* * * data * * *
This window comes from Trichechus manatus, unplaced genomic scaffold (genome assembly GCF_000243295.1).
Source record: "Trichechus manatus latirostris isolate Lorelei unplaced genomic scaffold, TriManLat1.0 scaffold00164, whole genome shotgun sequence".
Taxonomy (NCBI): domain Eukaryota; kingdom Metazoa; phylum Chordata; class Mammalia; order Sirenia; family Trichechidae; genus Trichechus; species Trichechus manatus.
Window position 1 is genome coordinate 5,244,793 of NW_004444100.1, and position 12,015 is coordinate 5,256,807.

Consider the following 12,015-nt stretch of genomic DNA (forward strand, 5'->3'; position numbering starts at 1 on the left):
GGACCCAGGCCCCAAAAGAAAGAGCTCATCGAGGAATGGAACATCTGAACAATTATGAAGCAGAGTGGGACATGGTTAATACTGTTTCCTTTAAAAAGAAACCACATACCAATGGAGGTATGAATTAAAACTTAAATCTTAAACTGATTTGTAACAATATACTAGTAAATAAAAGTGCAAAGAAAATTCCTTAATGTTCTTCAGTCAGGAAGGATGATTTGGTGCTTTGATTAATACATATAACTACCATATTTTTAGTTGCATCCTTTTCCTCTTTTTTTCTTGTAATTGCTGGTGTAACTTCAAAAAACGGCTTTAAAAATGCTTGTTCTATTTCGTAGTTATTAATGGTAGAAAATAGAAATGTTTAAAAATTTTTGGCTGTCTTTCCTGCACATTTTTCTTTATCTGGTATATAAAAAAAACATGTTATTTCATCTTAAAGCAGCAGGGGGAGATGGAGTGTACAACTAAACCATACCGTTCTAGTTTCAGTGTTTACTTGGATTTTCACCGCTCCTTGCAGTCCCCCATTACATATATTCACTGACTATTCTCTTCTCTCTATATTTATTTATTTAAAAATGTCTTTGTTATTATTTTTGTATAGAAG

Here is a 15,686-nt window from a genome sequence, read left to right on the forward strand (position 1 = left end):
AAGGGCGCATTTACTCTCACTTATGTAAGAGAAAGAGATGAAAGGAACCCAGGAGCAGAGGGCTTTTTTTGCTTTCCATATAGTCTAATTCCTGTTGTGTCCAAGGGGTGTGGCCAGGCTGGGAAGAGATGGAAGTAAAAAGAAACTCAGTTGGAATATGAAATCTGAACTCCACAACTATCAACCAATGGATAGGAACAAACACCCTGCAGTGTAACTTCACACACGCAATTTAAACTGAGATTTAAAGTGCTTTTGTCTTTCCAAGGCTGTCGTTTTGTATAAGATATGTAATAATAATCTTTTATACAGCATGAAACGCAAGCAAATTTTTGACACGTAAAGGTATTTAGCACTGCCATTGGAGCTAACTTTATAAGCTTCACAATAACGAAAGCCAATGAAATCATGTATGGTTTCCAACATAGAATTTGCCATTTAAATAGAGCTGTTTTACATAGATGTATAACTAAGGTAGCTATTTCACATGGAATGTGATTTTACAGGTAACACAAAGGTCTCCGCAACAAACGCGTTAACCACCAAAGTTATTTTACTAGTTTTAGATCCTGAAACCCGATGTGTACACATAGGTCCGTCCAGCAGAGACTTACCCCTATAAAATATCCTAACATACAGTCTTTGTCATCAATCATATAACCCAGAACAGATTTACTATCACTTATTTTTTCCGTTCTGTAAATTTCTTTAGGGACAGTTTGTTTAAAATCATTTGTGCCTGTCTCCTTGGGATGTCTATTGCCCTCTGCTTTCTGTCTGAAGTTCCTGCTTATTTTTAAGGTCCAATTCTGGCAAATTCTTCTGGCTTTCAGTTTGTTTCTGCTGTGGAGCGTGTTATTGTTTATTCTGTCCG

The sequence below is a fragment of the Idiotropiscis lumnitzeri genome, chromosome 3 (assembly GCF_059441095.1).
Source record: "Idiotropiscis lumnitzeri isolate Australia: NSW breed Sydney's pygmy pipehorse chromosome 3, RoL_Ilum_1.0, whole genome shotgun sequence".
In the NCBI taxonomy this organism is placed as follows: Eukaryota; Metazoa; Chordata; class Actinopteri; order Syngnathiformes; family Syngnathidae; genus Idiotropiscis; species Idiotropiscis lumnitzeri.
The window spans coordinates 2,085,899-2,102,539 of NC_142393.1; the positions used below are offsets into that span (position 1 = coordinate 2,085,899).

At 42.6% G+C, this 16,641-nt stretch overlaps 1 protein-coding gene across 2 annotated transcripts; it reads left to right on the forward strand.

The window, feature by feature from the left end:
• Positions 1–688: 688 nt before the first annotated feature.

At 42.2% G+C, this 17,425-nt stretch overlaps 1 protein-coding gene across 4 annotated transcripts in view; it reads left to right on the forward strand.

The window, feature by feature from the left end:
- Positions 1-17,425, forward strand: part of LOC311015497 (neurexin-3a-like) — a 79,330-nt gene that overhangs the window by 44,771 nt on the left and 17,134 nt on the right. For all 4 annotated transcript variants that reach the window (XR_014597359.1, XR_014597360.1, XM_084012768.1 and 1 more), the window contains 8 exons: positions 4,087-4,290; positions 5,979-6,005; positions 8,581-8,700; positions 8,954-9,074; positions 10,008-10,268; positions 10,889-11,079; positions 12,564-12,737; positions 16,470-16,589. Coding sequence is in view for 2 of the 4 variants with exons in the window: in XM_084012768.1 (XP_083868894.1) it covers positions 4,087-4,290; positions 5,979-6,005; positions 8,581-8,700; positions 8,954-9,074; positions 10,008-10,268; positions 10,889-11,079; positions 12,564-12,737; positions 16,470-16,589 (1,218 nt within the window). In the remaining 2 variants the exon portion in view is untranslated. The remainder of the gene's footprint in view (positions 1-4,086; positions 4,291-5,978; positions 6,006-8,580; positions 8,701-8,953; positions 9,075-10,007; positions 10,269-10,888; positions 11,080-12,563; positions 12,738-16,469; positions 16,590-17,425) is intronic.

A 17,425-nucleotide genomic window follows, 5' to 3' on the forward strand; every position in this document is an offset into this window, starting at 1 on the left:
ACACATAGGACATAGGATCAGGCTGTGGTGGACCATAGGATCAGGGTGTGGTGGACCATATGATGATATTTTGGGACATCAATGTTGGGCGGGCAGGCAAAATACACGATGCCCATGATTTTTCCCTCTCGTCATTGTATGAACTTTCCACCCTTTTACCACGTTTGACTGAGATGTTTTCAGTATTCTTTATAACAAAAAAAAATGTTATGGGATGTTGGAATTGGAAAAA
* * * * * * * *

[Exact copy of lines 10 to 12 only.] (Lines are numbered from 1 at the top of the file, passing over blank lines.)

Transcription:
Source record: "Idiotropiscis lumnitzeri isolate Australia: NSW breed Sydney's pygmy pipehorse chromosome 3, RoL_Ilum_1.0, whole genome shotgun sequence".
In the NCBI taxonomy this organism is placed as follows: Eukaryota; Metazoa; Chordata; class Actinopteri; order Syngnathiformes; family Syngnathidae; genus Idiotropiscis; species Idiotropiscis lumnitzeri.
The window spans coordinates 2,085,899-2,102,539 of NC_142393.1; the positions used below are offsets into that span (position 1 = coordinate 2,085,899).